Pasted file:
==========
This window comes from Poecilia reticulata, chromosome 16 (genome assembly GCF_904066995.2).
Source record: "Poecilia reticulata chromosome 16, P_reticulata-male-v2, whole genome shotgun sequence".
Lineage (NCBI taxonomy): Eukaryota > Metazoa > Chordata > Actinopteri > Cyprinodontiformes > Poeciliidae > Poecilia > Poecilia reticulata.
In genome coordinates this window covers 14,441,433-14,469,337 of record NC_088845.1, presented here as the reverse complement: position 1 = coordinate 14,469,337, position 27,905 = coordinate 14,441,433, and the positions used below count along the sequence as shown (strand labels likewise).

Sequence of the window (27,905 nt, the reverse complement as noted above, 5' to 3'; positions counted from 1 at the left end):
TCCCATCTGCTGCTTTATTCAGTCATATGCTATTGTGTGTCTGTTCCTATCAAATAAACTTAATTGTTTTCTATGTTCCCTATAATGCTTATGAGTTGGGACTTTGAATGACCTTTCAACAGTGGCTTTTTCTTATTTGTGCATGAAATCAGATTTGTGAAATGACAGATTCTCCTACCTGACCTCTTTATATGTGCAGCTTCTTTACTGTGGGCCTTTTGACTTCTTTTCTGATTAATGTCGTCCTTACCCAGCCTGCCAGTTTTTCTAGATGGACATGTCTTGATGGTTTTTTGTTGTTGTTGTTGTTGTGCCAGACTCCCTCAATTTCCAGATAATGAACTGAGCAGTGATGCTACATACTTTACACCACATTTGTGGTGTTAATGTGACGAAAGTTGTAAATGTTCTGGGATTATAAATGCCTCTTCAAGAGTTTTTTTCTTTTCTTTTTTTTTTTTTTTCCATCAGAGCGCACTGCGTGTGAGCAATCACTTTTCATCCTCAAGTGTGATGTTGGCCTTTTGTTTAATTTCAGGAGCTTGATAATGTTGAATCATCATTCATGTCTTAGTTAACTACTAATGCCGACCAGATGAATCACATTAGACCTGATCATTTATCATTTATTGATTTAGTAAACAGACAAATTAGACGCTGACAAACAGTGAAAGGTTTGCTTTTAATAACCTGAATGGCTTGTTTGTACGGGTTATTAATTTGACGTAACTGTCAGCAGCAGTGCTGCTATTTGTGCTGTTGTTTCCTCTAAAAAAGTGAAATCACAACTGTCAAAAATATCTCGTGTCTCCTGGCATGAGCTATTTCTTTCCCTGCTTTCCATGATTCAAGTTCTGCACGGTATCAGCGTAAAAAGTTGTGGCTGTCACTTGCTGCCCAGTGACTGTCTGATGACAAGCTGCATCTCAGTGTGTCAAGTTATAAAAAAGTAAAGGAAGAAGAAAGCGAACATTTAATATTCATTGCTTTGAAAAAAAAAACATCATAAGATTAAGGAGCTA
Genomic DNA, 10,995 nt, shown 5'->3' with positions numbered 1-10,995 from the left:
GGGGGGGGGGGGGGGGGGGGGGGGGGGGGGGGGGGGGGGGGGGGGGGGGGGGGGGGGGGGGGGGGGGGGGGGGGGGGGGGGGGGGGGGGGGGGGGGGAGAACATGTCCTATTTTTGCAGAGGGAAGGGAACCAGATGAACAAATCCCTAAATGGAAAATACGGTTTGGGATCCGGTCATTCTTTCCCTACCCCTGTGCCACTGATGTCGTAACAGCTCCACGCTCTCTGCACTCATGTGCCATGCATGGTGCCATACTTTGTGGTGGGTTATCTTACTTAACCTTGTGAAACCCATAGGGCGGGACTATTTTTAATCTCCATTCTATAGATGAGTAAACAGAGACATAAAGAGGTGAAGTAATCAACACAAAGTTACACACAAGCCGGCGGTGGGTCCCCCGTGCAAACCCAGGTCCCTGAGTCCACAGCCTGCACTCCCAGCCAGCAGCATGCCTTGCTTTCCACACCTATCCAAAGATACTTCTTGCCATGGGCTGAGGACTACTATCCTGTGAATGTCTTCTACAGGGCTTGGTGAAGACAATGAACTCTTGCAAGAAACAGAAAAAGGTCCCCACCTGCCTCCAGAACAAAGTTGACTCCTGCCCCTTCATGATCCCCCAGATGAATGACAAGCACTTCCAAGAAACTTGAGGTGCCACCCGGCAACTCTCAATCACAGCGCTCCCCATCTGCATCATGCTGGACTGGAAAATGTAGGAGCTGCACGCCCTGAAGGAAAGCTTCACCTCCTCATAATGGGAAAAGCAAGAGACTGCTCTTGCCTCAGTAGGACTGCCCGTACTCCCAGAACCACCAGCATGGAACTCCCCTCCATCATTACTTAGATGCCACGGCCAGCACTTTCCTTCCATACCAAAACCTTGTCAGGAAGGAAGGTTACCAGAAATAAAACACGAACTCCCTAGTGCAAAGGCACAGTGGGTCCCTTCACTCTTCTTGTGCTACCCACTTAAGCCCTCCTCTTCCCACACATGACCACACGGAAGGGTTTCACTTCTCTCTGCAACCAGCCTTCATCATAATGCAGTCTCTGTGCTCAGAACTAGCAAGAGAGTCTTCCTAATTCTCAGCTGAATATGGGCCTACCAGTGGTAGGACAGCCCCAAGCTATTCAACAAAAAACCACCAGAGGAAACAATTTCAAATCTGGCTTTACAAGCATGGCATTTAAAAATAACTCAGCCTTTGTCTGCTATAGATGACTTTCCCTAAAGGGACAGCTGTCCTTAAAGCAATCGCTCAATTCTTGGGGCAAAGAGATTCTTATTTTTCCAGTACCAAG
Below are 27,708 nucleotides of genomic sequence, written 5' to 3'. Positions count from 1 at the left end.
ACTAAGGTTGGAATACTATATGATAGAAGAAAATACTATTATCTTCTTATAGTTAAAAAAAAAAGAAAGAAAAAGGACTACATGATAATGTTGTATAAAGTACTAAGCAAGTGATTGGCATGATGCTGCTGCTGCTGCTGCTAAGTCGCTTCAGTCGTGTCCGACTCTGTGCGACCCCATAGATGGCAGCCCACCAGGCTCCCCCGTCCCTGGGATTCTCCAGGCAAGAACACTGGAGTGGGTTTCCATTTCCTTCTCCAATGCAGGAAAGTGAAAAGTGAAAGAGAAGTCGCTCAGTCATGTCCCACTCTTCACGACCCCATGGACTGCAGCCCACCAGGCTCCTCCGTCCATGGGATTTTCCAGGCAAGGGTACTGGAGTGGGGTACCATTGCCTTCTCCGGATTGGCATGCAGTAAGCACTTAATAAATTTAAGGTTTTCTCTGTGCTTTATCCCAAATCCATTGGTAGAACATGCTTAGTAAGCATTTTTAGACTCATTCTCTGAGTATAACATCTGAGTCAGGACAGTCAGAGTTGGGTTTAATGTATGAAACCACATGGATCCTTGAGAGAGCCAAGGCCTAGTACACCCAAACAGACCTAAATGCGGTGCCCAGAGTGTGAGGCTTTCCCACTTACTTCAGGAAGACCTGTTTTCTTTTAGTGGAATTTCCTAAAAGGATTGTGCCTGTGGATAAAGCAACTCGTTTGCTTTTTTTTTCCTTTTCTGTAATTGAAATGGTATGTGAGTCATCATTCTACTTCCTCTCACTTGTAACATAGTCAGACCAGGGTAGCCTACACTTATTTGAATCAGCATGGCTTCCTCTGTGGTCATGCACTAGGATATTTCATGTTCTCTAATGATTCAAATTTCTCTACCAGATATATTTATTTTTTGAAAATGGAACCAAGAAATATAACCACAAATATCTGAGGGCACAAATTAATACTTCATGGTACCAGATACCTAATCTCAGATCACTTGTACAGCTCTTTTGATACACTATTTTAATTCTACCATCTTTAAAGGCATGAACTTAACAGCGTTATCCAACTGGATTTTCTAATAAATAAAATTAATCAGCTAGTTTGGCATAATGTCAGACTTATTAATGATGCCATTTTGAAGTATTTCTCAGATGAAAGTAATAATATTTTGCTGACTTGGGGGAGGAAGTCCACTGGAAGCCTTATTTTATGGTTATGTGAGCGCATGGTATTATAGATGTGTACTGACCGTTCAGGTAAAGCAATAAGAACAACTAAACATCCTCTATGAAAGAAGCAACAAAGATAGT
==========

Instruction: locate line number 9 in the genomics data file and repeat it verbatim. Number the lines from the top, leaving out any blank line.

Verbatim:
Below are 27,708 nucleotides of genomic sequence, written 5' to 3'. Positions count from 1 at the left end.